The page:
• Multiple private endpoints can be created on the same or different subnets within the same virtual network. There are limits to the number of private endpoints you can create in a subscription. For details, see Azure limits.

  • The subscription from the private link resource must also be registered with Microsoft. Network resource provider. For details, see Azure Resource Providers.

A private link resource is the destination target of a given private endpoint. The table below lists the available private endpoint resources:

Private link resource name Resource type Subresources
Azure App Configuration Microsoft.Appconfiguration/configurationStores configurationStores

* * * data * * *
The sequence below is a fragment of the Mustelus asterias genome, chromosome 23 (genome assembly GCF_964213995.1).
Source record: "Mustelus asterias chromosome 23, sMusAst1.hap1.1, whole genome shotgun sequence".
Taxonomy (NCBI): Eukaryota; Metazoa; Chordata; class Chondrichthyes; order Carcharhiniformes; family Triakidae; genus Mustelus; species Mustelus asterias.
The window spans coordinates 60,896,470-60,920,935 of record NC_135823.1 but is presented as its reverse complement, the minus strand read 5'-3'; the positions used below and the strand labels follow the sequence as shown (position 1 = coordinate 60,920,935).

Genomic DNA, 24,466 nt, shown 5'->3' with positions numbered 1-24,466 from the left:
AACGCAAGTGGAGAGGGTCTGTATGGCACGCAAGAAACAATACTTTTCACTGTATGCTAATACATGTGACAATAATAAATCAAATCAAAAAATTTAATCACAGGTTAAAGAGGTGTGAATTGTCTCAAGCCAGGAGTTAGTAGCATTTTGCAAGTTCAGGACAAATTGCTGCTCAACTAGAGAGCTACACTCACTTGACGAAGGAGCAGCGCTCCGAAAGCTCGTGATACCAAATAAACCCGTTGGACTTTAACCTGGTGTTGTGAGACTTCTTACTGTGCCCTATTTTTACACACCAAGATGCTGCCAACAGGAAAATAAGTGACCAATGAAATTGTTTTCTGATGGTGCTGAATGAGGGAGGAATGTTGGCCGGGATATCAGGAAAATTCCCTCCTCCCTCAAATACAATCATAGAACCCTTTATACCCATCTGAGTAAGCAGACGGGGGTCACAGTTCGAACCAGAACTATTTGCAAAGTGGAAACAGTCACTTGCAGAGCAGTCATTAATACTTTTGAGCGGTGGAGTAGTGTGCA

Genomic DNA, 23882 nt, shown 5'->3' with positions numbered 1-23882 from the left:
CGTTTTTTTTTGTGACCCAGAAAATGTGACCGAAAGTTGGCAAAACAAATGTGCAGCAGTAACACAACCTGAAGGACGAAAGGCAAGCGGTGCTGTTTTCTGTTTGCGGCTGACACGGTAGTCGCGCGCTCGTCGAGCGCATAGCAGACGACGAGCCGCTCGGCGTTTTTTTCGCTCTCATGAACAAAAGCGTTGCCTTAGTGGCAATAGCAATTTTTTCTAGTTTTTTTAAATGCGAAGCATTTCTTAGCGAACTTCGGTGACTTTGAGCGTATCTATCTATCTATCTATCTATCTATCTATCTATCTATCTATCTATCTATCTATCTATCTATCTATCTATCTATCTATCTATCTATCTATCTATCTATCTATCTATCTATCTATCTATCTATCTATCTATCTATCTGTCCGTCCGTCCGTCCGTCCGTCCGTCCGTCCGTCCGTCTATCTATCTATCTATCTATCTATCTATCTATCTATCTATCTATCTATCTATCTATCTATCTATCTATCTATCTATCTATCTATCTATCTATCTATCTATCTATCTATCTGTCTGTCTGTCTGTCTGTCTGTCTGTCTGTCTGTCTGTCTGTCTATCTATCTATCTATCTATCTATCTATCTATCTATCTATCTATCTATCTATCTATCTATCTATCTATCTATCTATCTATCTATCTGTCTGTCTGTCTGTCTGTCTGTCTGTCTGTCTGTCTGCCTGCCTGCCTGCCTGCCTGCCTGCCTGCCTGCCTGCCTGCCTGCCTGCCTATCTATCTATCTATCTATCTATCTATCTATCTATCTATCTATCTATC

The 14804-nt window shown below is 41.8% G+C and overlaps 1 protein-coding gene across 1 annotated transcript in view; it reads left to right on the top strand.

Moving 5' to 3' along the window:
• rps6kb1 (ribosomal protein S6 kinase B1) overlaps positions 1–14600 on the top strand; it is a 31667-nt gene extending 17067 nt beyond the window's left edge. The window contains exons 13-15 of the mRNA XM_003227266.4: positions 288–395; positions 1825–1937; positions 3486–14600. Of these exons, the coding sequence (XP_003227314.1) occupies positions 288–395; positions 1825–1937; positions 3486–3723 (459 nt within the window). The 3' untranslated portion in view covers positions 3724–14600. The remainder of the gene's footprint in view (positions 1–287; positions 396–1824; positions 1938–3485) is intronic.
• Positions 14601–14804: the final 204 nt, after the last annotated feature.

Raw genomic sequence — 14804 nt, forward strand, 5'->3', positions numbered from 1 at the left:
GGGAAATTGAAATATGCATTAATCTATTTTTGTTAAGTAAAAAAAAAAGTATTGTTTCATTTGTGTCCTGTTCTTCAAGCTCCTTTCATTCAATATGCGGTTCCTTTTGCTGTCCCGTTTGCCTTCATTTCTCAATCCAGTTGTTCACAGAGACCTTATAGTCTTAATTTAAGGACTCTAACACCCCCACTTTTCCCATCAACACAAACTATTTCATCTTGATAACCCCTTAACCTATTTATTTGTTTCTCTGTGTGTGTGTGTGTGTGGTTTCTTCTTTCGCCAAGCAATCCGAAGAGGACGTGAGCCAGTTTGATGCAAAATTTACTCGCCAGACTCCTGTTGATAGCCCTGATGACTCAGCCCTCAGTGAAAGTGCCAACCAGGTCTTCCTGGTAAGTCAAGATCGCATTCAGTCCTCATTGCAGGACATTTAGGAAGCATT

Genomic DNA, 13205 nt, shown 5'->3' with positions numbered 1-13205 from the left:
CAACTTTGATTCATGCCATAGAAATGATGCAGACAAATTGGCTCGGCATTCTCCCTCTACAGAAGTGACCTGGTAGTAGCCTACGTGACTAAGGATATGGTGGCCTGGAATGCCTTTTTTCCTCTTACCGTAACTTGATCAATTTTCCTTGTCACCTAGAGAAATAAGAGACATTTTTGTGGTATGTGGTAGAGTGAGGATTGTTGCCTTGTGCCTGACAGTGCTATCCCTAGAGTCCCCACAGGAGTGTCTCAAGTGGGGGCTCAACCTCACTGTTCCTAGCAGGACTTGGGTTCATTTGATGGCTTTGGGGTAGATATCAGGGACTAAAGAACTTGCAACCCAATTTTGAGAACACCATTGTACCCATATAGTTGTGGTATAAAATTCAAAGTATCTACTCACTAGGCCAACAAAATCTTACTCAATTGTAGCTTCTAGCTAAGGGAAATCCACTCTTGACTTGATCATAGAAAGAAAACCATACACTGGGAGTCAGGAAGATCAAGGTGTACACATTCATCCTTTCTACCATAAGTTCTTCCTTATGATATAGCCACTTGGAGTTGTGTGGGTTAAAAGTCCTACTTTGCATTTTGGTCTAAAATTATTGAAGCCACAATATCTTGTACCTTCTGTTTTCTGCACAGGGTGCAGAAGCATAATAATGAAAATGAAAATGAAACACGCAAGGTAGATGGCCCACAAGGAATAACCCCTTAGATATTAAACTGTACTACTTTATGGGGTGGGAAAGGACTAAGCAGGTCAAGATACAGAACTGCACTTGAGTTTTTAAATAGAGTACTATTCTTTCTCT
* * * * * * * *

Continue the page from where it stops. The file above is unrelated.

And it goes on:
Azure Automation Microsoft.Automation/automationAccounts Webhook, DSCAndHybridWorker
Azure Cosmos DB Microsoft.AzureCosmosDB/databaseAccounts Sql, MongoDB, Cassandra, Gremlin, Table
Azure Batch Microsoft.Batch/batchAccounts batch account
Azure Cache for Redis Microsoft.Cache/Redis cache account
Azure Cache for Redis Enterprise Microsoft.Cache/redisEnterprise cache account
Cognitive Services Microsoft.CognitiveServices/accounts account
Azure Managed Disks Microsoft.Compute/diskAccesses managed disk
Azure Container Registry Microsoft.ContainerRegistry/registries registry
Azure Kubernetes Service - Kubernetes API Microsoft.ContainerService/managedClusters management
Azure Data Factory Microsoft.DataFactory/factories data factory
Azure Database for MariaDB Microsoft.DBforMariaDB/servers mariadbServer
Azure Database for MySQL Microsoft.DBforMySQL/servers mysqlServer
Azure Database for PostgreSQL - Single server Microsoft.DBforPostgreSQL/servers postgresqlServer